follow Dictionary.com

Stories We Like: Novels For Language Lovers

defect

[n. dee-fekt, dih-fekt; v. dih-fekt] /n. ˈdi fɛkt, dɪˈfɛkt; v. dɪˈfɛkt/
noun
1.
a shortcoming, fault, or imperfection:
a defect in an argument; a defect in a machine.
2.
lack or want, especially of something essential to perfection or completeness; deficiency:
a defect in hearing.
3.
Also called crystal defect, lattice defect. Crystallography. a discontinuity in the lattice of a crystal caused by missing or extra atoms or ions, or by dislocations.
verb (used without object)
4.
to desert a cause, country, etc., especially in order to adopt another (often followed by from or to):
He defected from the U.S.S.R to the West.
Origin
late Middle English
1375-1425
1375-1425; late Middle English < Latin dēfectus failure, weakness, equivalent to dēfec- variant stem of dēficere to run short, fail, weaken (see deficient) + -tus suffix of v. action
Related forms
defectible, adjective
defectibility, noun
defectless, adjective
nondefecting, adjective
predefect, noun
redefect, verb (used without object)
Synonyms
1. Defect, blemish, flaw refer to faults that detract from perfection. Defect is the general word for any kind of shortcoming or imperfection, whether literal or figurative: a defect in eyesight, in a plan. A blemish is usually a defect on a surface, which mars the appearance: a blemish on her cheek. Flaw is applied to a defect in quality, caused by imperfect structure (as in a diamond) or brought about during manufacture (as in texture of cloth, in clearness of glass, etc.).
Dictionary.com Unabridged
Based on the Random House Dictionary, © Random House, Inc. 2014.
Cite This Source
Examples from the web for defects
  • Newborns have a high rate of birth defects and a lower survival rate.
  • Cancers can start in almost any body cell, due to damage or defects in genes involved in cell division.
  • The yawning seam and corroded bolt conceal their defects from the mariner until the storm calls all hands to the pumps.
  • Alarming upsurges in birth defects and cancer rates are reported even in the state-controlled press.
  • It is in general more profitable to reckon up our defects than to boast of our attainments.
  • Neither its merits nor its defects remind us of the reputed author.
  • And there are grumbles about manufacturing defects and customer service.
  • So-called cross-functional teams from both firms strive to eliminate defects.
  • There is nothing to be gained from tolerating defects on the production line or mistakes in the operating theatre.
  • There are many cases of birth defects and cancer in the families of farmworkers.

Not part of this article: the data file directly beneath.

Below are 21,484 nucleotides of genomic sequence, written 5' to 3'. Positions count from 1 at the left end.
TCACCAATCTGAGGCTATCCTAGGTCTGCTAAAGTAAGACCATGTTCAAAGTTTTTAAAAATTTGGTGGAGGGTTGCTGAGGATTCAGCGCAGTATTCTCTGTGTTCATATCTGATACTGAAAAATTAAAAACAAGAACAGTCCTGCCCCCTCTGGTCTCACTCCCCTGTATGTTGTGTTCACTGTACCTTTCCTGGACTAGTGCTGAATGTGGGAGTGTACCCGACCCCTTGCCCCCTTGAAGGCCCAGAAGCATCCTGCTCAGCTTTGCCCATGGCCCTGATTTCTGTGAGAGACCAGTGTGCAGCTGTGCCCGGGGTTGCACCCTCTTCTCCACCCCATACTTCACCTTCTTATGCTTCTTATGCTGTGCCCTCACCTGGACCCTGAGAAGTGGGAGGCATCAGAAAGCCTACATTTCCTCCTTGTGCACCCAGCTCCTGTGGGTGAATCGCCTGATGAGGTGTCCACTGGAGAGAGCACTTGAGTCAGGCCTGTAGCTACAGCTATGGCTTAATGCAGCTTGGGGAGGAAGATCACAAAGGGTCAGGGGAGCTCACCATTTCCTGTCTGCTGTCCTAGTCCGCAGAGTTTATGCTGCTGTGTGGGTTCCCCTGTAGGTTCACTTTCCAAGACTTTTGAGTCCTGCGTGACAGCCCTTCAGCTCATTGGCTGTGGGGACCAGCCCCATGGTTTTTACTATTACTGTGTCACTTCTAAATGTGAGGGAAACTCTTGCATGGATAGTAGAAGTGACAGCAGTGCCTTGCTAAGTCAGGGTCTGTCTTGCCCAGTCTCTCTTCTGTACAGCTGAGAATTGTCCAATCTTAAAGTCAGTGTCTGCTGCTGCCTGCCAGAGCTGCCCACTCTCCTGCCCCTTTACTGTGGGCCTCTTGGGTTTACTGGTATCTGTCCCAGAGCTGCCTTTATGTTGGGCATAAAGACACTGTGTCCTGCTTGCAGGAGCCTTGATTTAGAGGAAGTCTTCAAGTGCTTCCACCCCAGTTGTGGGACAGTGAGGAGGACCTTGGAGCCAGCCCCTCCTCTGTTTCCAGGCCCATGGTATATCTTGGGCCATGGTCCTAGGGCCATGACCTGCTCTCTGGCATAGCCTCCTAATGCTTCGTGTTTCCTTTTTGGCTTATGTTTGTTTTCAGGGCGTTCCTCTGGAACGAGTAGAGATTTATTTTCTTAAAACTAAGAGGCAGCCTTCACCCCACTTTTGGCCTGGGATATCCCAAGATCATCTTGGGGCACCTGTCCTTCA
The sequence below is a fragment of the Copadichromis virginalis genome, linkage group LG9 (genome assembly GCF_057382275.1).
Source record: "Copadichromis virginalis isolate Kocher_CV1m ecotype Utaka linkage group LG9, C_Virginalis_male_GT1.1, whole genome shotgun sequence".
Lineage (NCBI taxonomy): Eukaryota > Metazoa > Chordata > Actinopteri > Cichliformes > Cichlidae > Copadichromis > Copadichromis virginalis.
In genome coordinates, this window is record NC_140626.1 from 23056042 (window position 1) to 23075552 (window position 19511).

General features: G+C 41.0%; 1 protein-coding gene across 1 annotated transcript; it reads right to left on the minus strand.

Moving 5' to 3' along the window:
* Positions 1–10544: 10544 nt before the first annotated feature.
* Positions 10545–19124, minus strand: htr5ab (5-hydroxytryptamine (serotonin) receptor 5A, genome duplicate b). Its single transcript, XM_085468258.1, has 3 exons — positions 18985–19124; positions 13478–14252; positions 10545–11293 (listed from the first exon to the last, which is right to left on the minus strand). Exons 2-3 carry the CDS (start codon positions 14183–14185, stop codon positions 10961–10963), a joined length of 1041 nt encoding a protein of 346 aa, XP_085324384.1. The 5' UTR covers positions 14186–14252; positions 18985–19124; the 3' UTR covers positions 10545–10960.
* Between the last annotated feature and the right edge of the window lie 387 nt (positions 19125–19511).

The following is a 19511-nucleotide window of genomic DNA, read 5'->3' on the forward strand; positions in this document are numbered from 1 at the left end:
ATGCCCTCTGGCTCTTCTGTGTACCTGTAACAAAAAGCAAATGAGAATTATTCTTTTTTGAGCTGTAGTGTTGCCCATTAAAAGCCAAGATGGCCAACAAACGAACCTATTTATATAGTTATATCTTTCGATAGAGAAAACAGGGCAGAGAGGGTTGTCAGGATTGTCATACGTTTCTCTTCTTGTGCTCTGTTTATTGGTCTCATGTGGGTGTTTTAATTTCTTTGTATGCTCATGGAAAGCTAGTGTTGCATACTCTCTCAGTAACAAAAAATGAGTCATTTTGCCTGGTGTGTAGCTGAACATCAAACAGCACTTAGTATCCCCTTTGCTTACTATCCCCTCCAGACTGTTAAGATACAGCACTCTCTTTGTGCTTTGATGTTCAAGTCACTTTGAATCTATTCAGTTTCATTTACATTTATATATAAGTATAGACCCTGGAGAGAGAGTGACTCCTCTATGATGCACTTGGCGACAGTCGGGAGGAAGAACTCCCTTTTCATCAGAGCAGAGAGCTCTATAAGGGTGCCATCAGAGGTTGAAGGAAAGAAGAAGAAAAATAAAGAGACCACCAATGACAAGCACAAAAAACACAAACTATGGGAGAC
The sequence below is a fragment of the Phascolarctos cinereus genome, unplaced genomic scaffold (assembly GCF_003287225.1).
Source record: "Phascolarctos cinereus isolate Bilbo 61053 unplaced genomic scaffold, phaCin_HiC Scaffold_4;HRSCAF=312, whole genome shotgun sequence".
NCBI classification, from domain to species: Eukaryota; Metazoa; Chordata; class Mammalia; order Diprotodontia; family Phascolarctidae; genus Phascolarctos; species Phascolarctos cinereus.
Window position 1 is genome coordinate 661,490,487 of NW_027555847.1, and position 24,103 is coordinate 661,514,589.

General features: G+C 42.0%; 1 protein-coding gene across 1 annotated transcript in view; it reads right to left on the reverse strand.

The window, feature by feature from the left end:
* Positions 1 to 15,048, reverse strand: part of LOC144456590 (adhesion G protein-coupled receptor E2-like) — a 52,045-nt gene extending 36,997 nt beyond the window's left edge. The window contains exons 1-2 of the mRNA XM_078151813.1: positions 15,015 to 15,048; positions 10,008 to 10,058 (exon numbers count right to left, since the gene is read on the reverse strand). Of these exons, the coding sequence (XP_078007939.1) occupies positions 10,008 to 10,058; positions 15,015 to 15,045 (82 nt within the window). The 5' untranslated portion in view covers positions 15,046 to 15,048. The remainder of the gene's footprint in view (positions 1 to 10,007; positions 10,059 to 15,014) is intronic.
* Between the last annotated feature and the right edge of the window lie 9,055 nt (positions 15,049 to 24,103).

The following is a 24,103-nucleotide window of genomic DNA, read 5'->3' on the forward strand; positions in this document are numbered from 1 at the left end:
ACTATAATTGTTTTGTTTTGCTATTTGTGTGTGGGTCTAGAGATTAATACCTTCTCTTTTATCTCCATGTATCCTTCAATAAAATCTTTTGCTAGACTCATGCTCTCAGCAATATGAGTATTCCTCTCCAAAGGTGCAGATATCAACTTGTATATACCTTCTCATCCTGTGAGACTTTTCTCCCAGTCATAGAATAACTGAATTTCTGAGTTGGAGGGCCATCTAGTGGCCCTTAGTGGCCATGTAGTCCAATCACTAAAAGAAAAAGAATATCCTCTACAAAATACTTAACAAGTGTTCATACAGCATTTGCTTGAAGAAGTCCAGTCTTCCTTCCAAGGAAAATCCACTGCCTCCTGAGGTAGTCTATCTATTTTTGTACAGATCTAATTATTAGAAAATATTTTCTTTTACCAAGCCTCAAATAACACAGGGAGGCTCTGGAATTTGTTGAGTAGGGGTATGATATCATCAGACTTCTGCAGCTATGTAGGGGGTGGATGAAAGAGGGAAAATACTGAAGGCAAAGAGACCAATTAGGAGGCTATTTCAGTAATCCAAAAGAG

British Dictionary definitions for defects

defect

noun (dɪˈfɛkt; ˈdiːfɛkt)
1.
a lack of something necessary for completeness or perfection; shortcoming; deficiency
2.
an imperfection, failing, or blemish
3.
(crystallog) a local deviation from regularity in the crystal lattice of a solid See also point defect, dislocation (sense 3)
verb (dɪˈfɛkt)
4.
(intransitive) to desert one's country, cause, allegiance, etc, esp in order to join the opposing forces
Derived Forms
defector, noun
Word Origin
C15: from Latin dēfectus, from dēficere to forsake, fail; see deficient
Collins English Dictionary - Complete & Unabridged 2012 Digital Edition
© William Collins Sons & Co. Ltd. 1979, 1986 © HarperCollins
Publishers 1998, 2000, 2003, 2005, 2006, 2007, 2009, 2012
Cite This Source
Word Origin and History for defects

defect

n.

early 15c., from Middle French defect and directly from Latin defectus "failure, revolt, falling away," noun use of past participle of deficere "to fail, desert" (see deficient).

v.

1570s, from Latin defectus, past participle of deficere "to fail, desert" (see defect (n.)). Related: Defected; defecting.

Online Etymology Dictionary, © 2010 Douglas Harper
Cite This Source
defects in Medicine

defect de·fect (dē'fěkt', dĭ-fěkt')
n.
A lack of or abnormality in something necessary for normal functioning; a deficiency or imperfection.

The American Heritage® Stedman's Medical Dictionary
Copyright © 2002, 2001, 1995 by Houghton Mifflin Company. Published by Houghton Mifflin Company.
Cite This Source

Word of the Day

Difficulty index for defect

All English speakers likely know this word

Word Value for defects

13
14
Scrabble Words With Friends

Quotes with defects